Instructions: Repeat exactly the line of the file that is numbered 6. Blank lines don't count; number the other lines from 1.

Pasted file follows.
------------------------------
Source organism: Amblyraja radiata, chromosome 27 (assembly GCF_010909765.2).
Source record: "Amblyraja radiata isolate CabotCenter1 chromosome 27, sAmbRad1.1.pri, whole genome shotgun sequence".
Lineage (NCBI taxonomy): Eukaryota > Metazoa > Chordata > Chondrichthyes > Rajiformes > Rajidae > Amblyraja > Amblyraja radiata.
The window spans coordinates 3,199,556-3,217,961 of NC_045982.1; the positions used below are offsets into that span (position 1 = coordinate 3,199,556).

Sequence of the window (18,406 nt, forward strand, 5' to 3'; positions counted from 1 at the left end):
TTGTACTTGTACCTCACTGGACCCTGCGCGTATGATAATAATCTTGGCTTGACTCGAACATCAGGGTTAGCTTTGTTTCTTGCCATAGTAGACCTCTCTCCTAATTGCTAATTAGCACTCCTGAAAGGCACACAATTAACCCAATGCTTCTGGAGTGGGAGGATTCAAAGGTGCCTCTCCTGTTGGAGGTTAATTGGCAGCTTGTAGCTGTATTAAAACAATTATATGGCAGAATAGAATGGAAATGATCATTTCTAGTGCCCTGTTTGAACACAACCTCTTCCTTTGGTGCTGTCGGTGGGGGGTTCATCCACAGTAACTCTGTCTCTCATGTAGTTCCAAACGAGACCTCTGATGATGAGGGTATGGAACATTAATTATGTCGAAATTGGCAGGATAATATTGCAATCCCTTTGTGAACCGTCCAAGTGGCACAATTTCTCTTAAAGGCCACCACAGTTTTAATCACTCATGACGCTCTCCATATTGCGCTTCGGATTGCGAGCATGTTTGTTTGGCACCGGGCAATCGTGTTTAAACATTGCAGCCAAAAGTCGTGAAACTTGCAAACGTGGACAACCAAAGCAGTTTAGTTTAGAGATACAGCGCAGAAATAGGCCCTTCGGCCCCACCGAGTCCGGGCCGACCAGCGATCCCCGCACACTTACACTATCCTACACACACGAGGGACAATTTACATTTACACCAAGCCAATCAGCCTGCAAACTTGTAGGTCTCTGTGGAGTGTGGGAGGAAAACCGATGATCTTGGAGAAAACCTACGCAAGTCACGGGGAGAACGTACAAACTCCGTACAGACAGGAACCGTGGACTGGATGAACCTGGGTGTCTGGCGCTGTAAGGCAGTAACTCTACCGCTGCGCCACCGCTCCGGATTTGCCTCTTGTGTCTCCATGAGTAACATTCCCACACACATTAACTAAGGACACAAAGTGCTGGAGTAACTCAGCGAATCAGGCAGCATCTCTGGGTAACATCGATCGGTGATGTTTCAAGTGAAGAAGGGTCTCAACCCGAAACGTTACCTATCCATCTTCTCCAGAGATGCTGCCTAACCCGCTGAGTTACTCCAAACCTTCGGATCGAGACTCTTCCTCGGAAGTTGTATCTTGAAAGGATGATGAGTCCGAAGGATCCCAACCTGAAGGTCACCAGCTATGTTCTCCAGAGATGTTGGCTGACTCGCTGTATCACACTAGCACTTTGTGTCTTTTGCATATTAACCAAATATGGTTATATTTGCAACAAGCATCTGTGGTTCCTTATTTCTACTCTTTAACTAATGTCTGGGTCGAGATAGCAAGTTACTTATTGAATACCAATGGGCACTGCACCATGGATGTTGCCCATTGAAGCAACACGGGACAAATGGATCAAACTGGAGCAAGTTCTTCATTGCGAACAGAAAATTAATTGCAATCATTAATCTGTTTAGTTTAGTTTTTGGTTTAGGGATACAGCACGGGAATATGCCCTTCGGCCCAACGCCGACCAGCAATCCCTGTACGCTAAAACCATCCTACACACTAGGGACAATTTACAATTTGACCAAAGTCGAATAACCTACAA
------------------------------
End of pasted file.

TTGTACTTGTACCTCACTGGACCCTGCGCGTATGATAATAATCTTGGCTTGACTCGAACATCAGGGTTAGCTTTGTTTCTTGCCATAGTAGACCTCTCTCCTAATTGCTAATTAGCACTCCTGAAAGGCACACAATTAACCCAATGCTTCTGGAGTGGGAGGATTCAAAGGTGCCTCTCCTGTTGGAGGTTAATTGGCAGCTTGTAGCTGTATTAAAACAATTATATGGCAGAATAGAATGGAAATGATCATTTCTAGTGCCCTGTTTGAACACAACCTCTTCCTTTGGTGCTGTCGGTGGGGGGTTCATCCACAGTAACTCTGTCTCTCATGTAGTTCCAAACGAGACCTCTGATGATGAGGGTATGGAACATTAATTATGTCGAAATTGGCAGGATAATATTGCAATCCCTTTGTGAACCGTCCAAGTGGCACAATTTCTCTTAAAGGCCACCACAGTTTTAATCACTCATGACGCTCTCCATATTGCGCTTCGGATTGCGAGCATGTTTGTTTGGCACCGGGCAATCGTGTTTAAACATTGCAGCCAAAAGTCGTGAAACTTGCAAACGTGGACAACCAAAGCAGTTTAGTTTAGAGATACAGCGCAGAAATAGGCCCTTCGGCCCCACCGAGTCCGGGCCGACCAGCGATCCCCGCACACTTACACTATCCTACACACACGAGGGACAATTTACATTTACACCAAGCCAATCAGCCTGCAAACTTGTAGGTCTCTGTGGAGTGTGGGAGGAAAACCGATGATCTTGGAGAAAACCTACGCAAGTCACGGGGAGAACGTACAAACTCCGTACAGACAGGAACCGTGGACTGGATGAACCTGGGTGTCTGGCGCTGTAAGGCAGTAACTCTACCGCTGCGCCACCGCTCCGGATTTGCCTCTTGTGTCTCCATGAGTAACATTCCCACACACATTAACTAAGGACACAAAGTGCTGGAGTAACTCAGCGAATCAGGCAGCATCTCTGGGTAACATCGATCGGTGATGTTTCAAGTGAAGAAGGGTCTCAACCCGAAACGTTACCTATCCATCTTCTCCAGAGATGCTGCCTAACCCGCTGAGTTACTCCAAACCTTCGGATCGAGACTCTTCCTCGGAAGTTGTATCTTGAAAGGATGATGAGTCCGAAGGATCCCAACCTGAAGGTCACCAGCTATGTTCTCCAGAGATGTTGGCTGACTCGCTGTATCACACTAGCACTTTGTGTCTTTTGCATATTAACCAAATATGGTTATATTTGCAACAAGCATCTGTGGTTCCTTATTTCTACTCTTTAACTAATGTCTGGGTCGAGATAGCAAGTTACTTATTGAATACCAATGGGCACTGCACCATGGATGTTGCCCATTGAAGCAACACGGGACAAATGGATCAAACTGGAGCAAGTTCTTCATTGCGAACAGAAAATTAATTGCAATCATTAATCTGTTTAGTTTAGTTTTTGGTTTAGGGATACAGCACGGGAATATGCCCTTCGGCCCAACGCCGACCAGCAATCCCTGTACGCTAAAACCATCCTACACACTAGGGACAATTTACAATTTGACCAAAGTCGAATAACCTACAA